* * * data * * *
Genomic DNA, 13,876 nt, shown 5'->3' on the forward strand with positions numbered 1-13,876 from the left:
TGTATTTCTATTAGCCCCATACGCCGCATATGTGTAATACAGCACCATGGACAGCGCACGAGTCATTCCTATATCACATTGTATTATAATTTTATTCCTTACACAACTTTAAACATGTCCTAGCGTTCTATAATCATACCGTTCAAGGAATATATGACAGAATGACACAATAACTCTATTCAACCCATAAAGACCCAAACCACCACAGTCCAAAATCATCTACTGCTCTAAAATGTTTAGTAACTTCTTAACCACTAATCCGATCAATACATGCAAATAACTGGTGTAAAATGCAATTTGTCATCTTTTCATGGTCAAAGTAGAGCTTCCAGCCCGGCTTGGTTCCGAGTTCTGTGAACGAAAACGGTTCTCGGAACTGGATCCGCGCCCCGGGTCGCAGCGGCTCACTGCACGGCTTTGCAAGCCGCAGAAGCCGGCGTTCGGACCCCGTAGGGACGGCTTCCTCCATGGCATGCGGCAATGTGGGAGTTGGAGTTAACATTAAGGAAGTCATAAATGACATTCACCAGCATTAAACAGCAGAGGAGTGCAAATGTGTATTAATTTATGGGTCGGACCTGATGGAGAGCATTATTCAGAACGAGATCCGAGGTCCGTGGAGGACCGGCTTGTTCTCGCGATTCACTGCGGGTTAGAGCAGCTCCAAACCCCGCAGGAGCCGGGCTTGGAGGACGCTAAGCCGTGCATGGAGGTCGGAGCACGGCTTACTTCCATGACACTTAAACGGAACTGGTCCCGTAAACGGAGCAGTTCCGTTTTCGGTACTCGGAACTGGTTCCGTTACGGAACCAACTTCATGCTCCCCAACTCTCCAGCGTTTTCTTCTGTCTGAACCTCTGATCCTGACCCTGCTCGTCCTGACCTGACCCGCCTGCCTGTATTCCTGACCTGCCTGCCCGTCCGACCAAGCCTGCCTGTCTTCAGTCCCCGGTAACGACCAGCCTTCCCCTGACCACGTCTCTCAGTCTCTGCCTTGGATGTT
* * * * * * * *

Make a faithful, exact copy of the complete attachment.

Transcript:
Genomic DNA, 13,876 nt, shown 5'->3' on the forward strand with positions numbered 1-13,876 from the left:
TGTATTTCTATTAGCCCCATACGCCGCATATGTGTAATACAGCACCATGGACAGCGCACGAGTCATTCCTATATCACATTGTATTATAATTTTATTCCTTACACAACTTTAAACATGTCCTAGCGTTCTATAATCATACCGTTCAAGGAATATATGACAGAATGACACAATAACTCTATTCAACCCATAAAGACCCAAACCACCACAGTCCAAAATCATCTACTGCTCTAAAATGTTTAGTAACTTCTTAACCACTAATCCGATCAATACATGCAAATAACTGGTGTAAAATGCAATTTGTCATCTTTTCATGGTCAAAGTAGAGCTTCCAGCCCGGCTTGGTTCCGAGTTCTGTGAACGAAAACGGTTCTCGGAACTGGATCCGCGCCCCGGGTCGCAGCGGCTCACTGCACGGCTTTGCAAGCCGCAGAAGCCGGCGTTCGGACCCCGTAGGGACGGCTTCCTCCATGGCATGCGGCAATGTGGGAGTTGGAGTTAACATTAAGGAAGTCATAAATGACATTCACCAGCATTAAACAGCAGAGGAGTGCAAATGTGTATTAATTTATGGGTCGGACCTGATGGAGAGCATTATTCAGAACGAGATCCGAGGTCCGTGGAGGACCGGCTTGTTCTCGCGATTCACTGCGGGTTAGAGCAGCTCCAAACCCCGCAGGAGCCGGGCTTGGAGGACGCTAAGCCGTGCATGGAGGTCGGAGCACGGCTTACTTCCATGACACTTAAACGGAACTGGTCCCGTAAACGGAGCAGTTCCGTTTTCGGTACTCGGAACTGGTTCCGTTACGGAACCAACTTCATGCTCCCCAACTCTCCAGCGTTTTCTTCTGTCTGAACCTCTGATCCTGACCCTGCTCGTCCTGACCTGACCCGCCTGCCTGTATTCCTGACCTGCCTGCCCGTCCGACCAAGCCTGCCTGTCTTCAGTCCCCGGTAACGACCAGCCTTCCCCTGACCACGTCTCTCAGTCTCTGCCTTGGATGTT